All About Flystrike
Flystrike is a serious medical condition in rabbits and requires immediate medical treatment. Flystrike occurs most often to rabbits with wet fur, usually caused by urine or faeces. While this is a dangerous condition, it is treatable if caught and treated quickly.
What is flystrike?
Flystrike is a nasty condition caused by flies laying their eggs on a rabbit’s skin or fur. Flystrike occurs most commonly during spring and summer when the weather is warm, and flies are most active. In particular, it is green bottle flies (Lucilia sericota) that cause flystrike.
Flies can lay as many as 200 eggs on the skin, which means a single fly can cause significant skin and tissue damage by laying just one clutch of eggs. Fly eggs hatch in a matter of hours, which makes flystrike difficult to manage. A fly will land on a rabbit and lay its eggs under the fur, usually in warm, moist areas such as the skin around the anus and the inner edge of the ears.
Once the maggots hatch, they burrow into the skin to feed. Not only is this a painful condition, but it can also lead to further ill health and can even be fatal if left untreated.
Flystrike is more likely to occur if:
• a rabbit is kept in a dirty hutch or cage
• is not groomed regularly
• they have an open wound
• they have dental issues
• they suffer with a joint condition
• they are overweight
• the rabbit suffers with urinary problems
• female rabbit with large dewlap (more likely to get wet)
How can it be prevented?
There are several things you can do to prevent flystrike in your rabbit. Firstly, it is important to keep your rabbit’s hutch or cage clean to prevent flies being attracted to that area. This means daily spot cleans to remove soiled bedding, pellets, and any uneaten food, then a more thoroughly weekly clean. During your weekly clean, but sure to empty all bedding, hay, and water, then disinfect the hutch before adding fresh hay, bedding and cleaning and refreshing the water bottle.
You should try to groom your rabbit once per week if they are shorthaired and daily or every other day if they are longhaired. It is also important to check them daily for any dirt around the ears and rear end, as this is what attracts flies to lay their eggs.
Once spring arrives, use a rabbit-safe fly repellent around the hutch and the outdoor run. This will help to keep flies from landing on your rabbit. Between June and September when the weather is hot, you should check your rabbit twice daily, particularly around their ears and rear end.
Ensure your rabbit keeps to a well-managed diet and is not gaining weight. As rabbits gain weight, it is more difficult for them to be able to groom themselves. This makes it much more likely that flies can lay their eggs on your rabbit undisturbed.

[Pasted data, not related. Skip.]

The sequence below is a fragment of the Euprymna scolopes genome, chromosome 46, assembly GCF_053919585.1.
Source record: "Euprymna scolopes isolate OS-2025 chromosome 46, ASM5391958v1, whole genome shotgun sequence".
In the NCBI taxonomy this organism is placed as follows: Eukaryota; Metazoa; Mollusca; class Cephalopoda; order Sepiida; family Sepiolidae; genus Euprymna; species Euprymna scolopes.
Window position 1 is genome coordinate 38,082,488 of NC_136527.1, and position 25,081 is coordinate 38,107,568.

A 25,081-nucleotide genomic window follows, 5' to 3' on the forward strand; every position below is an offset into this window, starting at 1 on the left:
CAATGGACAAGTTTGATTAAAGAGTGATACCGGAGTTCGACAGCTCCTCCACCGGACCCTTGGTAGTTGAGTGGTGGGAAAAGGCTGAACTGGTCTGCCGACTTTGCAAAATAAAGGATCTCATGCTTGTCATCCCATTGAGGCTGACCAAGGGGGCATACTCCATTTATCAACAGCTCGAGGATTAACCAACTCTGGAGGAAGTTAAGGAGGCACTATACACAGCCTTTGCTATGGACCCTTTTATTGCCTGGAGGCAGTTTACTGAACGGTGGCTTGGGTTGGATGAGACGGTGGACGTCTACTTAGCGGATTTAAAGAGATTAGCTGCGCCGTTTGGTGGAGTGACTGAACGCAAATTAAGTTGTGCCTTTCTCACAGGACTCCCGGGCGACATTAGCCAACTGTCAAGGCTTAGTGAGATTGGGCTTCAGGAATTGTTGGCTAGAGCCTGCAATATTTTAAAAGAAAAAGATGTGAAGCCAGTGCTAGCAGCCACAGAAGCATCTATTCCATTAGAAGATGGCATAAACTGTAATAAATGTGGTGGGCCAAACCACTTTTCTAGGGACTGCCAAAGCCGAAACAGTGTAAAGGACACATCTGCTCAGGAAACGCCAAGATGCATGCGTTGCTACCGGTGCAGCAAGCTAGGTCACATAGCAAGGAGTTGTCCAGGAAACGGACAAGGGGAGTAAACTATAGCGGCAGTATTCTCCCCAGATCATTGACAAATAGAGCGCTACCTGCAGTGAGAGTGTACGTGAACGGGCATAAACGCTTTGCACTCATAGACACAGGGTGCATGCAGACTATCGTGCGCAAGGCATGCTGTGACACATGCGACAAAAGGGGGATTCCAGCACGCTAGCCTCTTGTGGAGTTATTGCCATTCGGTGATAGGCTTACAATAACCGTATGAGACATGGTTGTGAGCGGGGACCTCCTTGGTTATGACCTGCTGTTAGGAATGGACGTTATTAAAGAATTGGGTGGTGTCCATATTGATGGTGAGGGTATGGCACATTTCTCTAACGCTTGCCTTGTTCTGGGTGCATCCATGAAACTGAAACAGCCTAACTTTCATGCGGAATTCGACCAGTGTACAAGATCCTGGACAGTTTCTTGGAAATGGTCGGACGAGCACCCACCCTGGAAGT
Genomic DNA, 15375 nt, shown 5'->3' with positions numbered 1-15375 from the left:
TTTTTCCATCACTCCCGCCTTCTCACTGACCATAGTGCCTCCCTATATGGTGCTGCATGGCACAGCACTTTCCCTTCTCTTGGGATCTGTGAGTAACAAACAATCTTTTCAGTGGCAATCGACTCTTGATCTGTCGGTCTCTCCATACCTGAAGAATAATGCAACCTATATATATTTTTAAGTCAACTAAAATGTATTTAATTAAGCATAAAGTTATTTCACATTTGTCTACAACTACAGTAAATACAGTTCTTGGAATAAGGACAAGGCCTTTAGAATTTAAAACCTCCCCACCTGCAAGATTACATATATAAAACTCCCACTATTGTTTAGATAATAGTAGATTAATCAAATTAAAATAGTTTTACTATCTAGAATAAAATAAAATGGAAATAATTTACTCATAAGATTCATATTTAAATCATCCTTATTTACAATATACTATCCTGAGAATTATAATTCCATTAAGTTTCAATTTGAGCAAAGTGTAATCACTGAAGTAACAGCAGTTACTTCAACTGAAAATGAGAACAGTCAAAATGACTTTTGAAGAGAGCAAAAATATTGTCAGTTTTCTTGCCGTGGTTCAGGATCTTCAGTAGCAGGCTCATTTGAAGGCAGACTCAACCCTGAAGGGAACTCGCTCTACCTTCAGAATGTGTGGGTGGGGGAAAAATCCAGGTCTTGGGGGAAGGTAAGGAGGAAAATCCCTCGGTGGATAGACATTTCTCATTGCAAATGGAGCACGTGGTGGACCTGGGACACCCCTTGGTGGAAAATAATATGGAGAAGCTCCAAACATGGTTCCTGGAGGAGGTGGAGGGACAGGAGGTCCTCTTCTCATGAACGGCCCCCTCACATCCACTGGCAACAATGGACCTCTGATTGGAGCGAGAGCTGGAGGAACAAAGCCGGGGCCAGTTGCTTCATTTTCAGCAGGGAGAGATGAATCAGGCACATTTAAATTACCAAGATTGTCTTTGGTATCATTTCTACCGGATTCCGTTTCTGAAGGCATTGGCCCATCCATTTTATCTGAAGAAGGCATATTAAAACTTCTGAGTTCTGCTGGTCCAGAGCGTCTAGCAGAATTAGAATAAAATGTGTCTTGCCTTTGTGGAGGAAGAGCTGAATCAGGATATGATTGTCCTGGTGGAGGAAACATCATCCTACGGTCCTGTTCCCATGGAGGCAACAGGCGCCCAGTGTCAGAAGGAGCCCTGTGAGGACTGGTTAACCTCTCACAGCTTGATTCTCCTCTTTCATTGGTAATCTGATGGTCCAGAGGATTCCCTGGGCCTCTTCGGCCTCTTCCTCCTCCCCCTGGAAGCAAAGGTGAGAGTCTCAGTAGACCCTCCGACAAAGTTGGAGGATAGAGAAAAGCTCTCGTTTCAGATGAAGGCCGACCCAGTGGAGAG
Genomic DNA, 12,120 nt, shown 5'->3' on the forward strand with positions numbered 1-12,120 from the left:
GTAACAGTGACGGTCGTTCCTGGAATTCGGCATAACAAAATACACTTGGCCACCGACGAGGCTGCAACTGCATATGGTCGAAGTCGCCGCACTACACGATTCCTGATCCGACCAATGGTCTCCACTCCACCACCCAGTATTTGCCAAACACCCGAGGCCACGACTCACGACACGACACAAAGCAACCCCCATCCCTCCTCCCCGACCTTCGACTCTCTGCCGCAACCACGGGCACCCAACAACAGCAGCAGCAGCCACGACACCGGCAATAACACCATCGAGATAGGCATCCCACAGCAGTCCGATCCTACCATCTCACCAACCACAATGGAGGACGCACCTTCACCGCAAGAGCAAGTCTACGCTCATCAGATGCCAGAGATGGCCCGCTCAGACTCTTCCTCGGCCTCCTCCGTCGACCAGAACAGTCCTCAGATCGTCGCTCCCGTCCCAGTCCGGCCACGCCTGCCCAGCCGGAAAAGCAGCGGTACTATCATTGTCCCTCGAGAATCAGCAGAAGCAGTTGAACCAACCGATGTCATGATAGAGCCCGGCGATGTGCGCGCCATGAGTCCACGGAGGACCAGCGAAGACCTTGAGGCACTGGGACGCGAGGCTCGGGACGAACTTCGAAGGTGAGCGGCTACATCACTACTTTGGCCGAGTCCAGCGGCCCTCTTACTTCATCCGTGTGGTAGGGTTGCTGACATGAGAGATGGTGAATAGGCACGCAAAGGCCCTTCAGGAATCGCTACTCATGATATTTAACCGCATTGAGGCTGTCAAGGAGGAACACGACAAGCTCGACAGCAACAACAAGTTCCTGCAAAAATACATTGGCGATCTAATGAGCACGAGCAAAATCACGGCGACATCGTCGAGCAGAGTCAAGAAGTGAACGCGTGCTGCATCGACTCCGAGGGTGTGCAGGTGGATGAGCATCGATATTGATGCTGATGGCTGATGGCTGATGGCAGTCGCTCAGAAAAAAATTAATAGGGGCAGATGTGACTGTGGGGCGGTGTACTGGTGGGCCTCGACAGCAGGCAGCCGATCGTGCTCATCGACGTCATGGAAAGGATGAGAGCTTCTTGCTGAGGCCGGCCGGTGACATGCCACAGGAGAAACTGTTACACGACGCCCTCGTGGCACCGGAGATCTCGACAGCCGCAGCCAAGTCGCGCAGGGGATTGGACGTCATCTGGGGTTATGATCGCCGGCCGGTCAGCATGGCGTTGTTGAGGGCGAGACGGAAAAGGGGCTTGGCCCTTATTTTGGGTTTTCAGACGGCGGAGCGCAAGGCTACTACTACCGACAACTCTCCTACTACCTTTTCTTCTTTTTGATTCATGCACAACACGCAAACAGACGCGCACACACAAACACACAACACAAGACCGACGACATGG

A change to your rabbit’s diet can cause loose faeces or even diarrhoea, which can leave your rabbit wet and dirty. This will attract flies and put them at greater risk of flystrike. Do not keep anything near your rabbit’s enclosure that could attract flies. This includes:
• Dog/cat food bowls
• Compost heaps
• Garden fertiliser
Giving your rabbit daily exercise will keep them fit and healthy. If your garden is secure, you can allow your rabbit free time in the garden. alternatively, you can give them an outdoor run, so they can exercise safely outdoors without the risk of escape.
It is best to wait until mid-morning to ensure the grass is dry. Dew can cause wet patches on a rabbit’s feet, belly, and rear end, which provides the perfect conditions for flies to lay their eggs.
What are the signs and symptoms?
Symptoms of flystrike are easily identified, and you should seek veterinary advice as soon as you suspect flystrike.
Symptoms to look for include:
1. Fur loss
2. Patches of wet fur
3. Flies around your rabbit
4. Lack of appetite
6. A bad odour
7. Irritated skin
8. Digging into hutch corners (pain relief)
9. Open wounds with fly eggs or maggots
11. Maggots in the rabbit’s hutch/cage
Treatment should be sought quickly as flystrike can be fatal if left untreated. Flystrike can cause secondary infection which will require antibiotics.
How do you treat flystrike?
Flystrike is considered an emergency so you should see your veterinarian even if you spot only one of these symptoms. A veterinarian will do a quick visual and physical exam, checking your rabbit’s temperature, heart rate and lung function.
They will then prescribe pain relief and begin treatment of the flystrike:
• General anaesthetic is common to ensure the vet can remove all the maggots from the affected area without causing any further distress to the rabbit.
• Medication will be prescribed to kill any remaining maggots.
• Antiseptic saline wash to clean the exposed skin.
• Fluid delivered via IV to provide fluids and electrolytes.
• Antibiotics if vet suspects an infection has developed.
Since the maggot’s burrow into the skin, there is damage caused before the owner even notices anything is wrong. Flystrike has a high mortality rate, but quick intervention can save an affected rabbit.
Recovery is usually 1-2 weeks, but skin and hair regrowth can take longer. Rabbits with flystrike should be kept separate from other rabbits until they are fully recovered.
In severe cases where treatment is ineffective or the maggots have caused too much skin or tissue damage, it may be in the rabbit’s best interests to humanely euthanise them to prevent further pain and suffering.
- Hannah Elizabeth
Animal Health and Behaviour Blogger